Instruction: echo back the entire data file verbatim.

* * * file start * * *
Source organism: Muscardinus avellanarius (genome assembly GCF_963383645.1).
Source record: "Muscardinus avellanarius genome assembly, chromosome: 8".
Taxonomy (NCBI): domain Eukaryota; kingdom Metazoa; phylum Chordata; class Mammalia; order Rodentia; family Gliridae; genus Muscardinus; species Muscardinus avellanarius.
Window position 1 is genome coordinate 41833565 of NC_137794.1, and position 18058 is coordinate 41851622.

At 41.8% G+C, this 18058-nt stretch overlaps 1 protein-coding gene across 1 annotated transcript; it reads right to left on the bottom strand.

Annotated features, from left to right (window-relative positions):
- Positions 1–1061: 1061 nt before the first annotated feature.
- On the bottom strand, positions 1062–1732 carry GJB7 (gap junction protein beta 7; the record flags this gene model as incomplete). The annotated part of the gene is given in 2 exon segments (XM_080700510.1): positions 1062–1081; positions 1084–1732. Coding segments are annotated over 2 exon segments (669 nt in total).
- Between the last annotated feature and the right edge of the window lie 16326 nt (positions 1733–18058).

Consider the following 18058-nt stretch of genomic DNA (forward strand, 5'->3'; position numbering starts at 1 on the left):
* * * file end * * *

Source organism: Muscardinus avellanarius (genome assembly GCF_963383645.1).
Source record: "Muscardinus avellanarius genome assembly, chromosome: 8".
Taxonomy (NCBI): domain Eukaryota; kingdom Metazoa; phylum Chordata; class Mammalia; order Rodentia; family Gliridae; genus Muscardinus; species Muscardinus avellanarius.
Window position 1 is genome coordinate 41833565 of NC_137794.1, and position 18058 is coordinate 41851622.

At 41.8% G+C, this 18058-nt stretch overlaps 1 protein-coding gene across 1 annotated transcript; it reads right to left on the bottom strand.

Annotated features, from left to right (window-relative positions):
- Positions 1–1061: 1061 nt before the first annotated feature.
- On the bottom strand, positions 1062–1732 carry GJB7 (gap junction protein beta 7; the record flags this gene model as incomplete). The annotated part of the gene is given in 2 exon segments (XM_080700510.1): positions 1062–1081; positions 1084–1732. Coding segments are annotated over 2 exon segments (669 nt in total).
- Between the last annotated feature and the right edge of the window lie 16326 nt (positions 1733–18058).

Consider the following 18058-nt stretch of genomic DNA (forward strand, 5'->3'; position numbering starts at 1 on the left):